The 2021 produce shipping season is underway, with both domestic and imported truckloads of produce posting 4% week-over-week gains. Still, the latest USDA data has truckloads of domestic produce down 42% year over year. Imported produce is up 8%.
“February had two holidays, Super Bowl and Valentine’s Day, where we typically see a significant part of the dollars go to foodservice,” said Joe Watson, VP of Membership and Engagement for the Produce Marketing Association (PMA). “While restaurants are starting to reopen in many states, retail still saw an above-average boost, with many grocers offering meal solutions for Super Bowl entertaining and Valentine’s Day at home. Additionally, everyday demand continues to be elevated as the majority of the nation’s school-aged children remain in virtual or hybrid education and many people are still working from home.”
Fresh fruit and vegetables demand continues to improve and are now up 7.4% and 12.8% y/y respectively.
Looking down the road, reefer carriers can expect produce volumes to continue climbing based on a few factors. COVID-19 cases are coming down, with vaccinations increasing. We’re almost in Spring and produce growers are harvesting in the south. Pent-up demand for eating out is likely going to increase foodservice spending, with a relaxation of social gathering restrictions likely to accelerate.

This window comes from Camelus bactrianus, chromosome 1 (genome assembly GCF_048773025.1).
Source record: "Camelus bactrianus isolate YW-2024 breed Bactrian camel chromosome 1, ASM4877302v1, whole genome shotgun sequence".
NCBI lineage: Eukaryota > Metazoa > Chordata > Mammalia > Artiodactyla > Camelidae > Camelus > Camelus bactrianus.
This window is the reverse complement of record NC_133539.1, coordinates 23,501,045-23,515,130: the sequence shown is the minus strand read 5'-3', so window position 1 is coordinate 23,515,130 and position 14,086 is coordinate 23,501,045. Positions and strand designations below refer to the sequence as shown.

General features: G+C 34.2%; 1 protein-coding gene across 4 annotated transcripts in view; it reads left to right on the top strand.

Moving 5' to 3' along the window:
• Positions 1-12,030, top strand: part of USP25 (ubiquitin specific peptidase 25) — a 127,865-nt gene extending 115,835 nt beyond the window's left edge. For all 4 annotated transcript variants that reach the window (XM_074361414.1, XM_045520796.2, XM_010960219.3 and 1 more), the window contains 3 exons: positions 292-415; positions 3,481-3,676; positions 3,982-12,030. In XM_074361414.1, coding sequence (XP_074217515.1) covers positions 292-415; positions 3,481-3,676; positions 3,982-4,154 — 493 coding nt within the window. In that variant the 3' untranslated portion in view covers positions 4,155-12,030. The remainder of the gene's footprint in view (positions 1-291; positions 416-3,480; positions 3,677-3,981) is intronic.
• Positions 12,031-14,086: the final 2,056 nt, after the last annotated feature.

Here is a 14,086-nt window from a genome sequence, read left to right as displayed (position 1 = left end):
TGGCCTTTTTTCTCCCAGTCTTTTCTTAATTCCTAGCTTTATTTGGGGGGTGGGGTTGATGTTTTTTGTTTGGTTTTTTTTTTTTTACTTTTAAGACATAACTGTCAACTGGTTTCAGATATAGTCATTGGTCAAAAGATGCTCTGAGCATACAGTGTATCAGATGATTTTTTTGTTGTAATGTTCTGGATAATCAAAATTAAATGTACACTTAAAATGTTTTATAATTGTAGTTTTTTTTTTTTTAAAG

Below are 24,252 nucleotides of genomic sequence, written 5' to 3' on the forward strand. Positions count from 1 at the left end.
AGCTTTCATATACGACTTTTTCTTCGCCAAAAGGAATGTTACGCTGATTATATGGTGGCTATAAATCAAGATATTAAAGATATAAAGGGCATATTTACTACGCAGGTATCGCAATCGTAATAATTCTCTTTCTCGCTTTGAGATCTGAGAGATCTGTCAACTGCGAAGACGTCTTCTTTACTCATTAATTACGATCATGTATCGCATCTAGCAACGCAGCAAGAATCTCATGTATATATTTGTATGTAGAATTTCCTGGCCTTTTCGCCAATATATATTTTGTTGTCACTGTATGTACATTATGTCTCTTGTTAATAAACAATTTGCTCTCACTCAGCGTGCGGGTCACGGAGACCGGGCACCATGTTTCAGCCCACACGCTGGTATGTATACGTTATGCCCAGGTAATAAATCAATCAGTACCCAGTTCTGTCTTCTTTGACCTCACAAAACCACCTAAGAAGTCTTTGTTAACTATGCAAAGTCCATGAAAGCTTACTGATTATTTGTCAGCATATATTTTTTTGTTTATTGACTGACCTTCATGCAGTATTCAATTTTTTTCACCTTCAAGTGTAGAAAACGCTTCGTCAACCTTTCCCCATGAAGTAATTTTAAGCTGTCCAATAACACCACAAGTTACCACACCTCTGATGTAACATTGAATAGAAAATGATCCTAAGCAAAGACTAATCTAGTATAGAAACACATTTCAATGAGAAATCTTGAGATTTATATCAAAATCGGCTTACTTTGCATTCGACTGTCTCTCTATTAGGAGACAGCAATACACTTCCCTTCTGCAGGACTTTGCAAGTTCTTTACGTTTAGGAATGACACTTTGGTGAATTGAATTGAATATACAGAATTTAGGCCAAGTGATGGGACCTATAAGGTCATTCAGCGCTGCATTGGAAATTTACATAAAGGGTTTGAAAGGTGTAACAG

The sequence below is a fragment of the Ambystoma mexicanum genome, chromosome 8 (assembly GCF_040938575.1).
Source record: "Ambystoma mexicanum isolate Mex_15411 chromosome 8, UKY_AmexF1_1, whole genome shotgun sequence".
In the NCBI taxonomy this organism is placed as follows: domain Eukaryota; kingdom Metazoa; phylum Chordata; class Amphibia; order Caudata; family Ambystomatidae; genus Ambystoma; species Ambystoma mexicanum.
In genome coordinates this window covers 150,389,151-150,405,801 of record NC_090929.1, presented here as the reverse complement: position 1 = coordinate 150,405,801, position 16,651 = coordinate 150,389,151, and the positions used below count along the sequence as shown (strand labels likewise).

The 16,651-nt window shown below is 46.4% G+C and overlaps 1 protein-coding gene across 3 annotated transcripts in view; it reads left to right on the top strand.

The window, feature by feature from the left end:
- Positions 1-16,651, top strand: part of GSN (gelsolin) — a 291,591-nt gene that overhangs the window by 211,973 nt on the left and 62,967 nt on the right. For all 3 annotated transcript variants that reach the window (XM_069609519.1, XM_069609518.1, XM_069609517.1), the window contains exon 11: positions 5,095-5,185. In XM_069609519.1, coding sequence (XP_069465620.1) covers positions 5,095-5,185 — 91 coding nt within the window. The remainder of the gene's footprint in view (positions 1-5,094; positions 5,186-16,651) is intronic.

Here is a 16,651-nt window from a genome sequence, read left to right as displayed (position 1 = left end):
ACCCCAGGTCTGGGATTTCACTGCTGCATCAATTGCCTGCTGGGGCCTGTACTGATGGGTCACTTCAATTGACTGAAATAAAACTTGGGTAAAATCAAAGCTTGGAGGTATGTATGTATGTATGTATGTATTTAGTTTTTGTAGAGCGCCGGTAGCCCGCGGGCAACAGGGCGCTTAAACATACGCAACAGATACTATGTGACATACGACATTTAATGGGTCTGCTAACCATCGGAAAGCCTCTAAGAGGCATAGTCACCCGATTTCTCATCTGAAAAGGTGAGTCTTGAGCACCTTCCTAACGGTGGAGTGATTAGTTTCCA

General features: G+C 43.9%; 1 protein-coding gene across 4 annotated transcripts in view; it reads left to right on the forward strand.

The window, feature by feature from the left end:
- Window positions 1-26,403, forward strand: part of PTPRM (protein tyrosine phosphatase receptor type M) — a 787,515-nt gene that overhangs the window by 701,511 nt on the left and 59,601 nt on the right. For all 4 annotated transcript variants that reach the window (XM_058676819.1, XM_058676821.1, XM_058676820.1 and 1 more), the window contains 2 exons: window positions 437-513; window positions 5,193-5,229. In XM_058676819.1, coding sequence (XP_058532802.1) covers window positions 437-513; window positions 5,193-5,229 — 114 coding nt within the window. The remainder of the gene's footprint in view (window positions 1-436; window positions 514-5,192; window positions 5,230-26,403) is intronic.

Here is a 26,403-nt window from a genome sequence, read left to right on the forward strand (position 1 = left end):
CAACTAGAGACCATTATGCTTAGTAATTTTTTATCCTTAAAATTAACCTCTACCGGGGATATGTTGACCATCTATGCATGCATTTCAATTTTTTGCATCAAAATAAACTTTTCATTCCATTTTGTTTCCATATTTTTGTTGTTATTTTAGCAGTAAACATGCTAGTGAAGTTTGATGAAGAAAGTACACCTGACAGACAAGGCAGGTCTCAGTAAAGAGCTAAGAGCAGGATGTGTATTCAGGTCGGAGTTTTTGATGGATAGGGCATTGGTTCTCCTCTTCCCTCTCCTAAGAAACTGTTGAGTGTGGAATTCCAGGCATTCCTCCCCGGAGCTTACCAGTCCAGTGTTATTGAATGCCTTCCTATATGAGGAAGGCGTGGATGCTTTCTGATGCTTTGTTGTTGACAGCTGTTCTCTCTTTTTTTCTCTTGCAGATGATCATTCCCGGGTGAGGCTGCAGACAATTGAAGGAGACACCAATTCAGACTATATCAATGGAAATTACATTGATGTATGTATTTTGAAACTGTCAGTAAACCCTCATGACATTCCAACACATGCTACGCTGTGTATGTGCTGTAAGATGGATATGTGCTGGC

Most markets in this week’s top 10 reported gains last week. Los Angeles and Ontario, CA, volumes were up 6% and 7% respectively, although reefer capacity eased slightly. Spot rates dropped $0.07/mile to $2.96/mile (excluding fuel) on average out of Los Angeles and $0.01/mile to $3.06/mile from Ontario.
In Atlanta, outbound volumes dropped 4% with very little change in capacity. Rates stayed around the $2.71/mile mark.
In Dallas, capacity was much tighter last week, increasing rates by $0.06/mile to $2.44/mile for all outbound loads. In McAllen, TX where import volumes of produce from Mexico are up 8%, spot rates increased $0.11/mile to an average of $2.59/mile last week.
After increasing for the last few weeks, outbound capacity eased slightly in Chicago, where spot rates dropped $0.02/mile to $3.33/mile.
Spot rates forecast
Despite being the end of month and quarter, there was only a slight increase in load and truck post volumes last week. Capacity remains generally tight, though, and as a result, spot rates inched higher, increasing $0.01/mile to end the week at $2.63/mile, excluding FSC.
Compared to the same week in 2020, reefer spot rates were $0.61/mile higher and remain at record high levels.
How to interpret the rate forecast:
- Ratecast: DAT’s core forecasting model
- Short Term Scenario: Formerly the pessimistic model that focuses on a more near-term historical dataset.
- Blended Scenario: More heavily weighted towards the longer-term models.
- Blended Scenario v2: More heavily weighted towards the shorter-term models.